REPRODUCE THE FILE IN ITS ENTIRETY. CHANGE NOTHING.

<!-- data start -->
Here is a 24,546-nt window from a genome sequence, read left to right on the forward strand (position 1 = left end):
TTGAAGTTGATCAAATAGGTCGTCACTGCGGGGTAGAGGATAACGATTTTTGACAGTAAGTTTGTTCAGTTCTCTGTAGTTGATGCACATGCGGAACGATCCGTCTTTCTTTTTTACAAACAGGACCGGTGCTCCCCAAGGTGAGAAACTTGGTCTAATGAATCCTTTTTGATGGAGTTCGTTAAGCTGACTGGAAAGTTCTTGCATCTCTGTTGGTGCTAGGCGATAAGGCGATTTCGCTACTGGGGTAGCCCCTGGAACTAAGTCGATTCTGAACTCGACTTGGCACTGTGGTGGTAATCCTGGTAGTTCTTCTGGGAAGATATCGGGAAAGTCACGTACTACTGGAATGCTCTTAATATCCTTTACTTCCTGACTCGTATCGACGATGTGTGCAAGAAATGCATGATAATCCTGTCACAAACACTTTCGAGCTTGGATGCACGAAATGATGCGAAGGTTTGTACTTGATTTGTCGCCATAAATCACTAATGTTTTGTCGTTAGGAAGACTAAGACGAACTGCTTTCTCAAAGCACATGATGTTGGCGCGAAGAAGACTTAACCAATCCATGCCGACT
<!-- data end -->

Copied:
Here is a 24,546-nt window from a genome sequence, read left to right on the forward strand (position 1 = left end):
TTGAAGTTGATCAAATAGGTCGTCACTGCGGGGTAGAGGATAACGATTTTTGACAGTAAGTTTGTTCAGTTCTCTGTAGTTGATGCACATGCGGAACGATCCGTCTTTCTTTTTTACAAACAGGACCGGTGCTCCCCAAGGTGAGAAACTTGGTCTAATGAATCCTTTTTGATGGAGTTCGTTAAGCTGACTGGAAAGTTCTTGCATCTCTGTTGGTGCTAGGCGATAAGGCGATTTCGCTACTGGGGTAGCCCCTGGAACTAAGTCGATTCTGAACTCGACTTGGCACTGTGGTGGTAATCCTGGTAGTTCTTCTGGGAAGATATCGGGAAAGTCACGTACTACTGGAATGCTCTTAATATCCTTTACTTCCTGACTCGTATCGACGATGTGTGCAAGAAATGCATGATAATCCTGTCACAAACACTTTCGAGCTTGGATGCACGAAATGATGCGAAGGTTTGTACTTGATTTGTCGCCATAAATCACTAATGTTTTGTCGTTAGGAAGACTAAGACGAACTGCTTTCTCAAAGCACATGATGTTGGCGCGAAGAAGACTTAACCAATCCATGCCGACT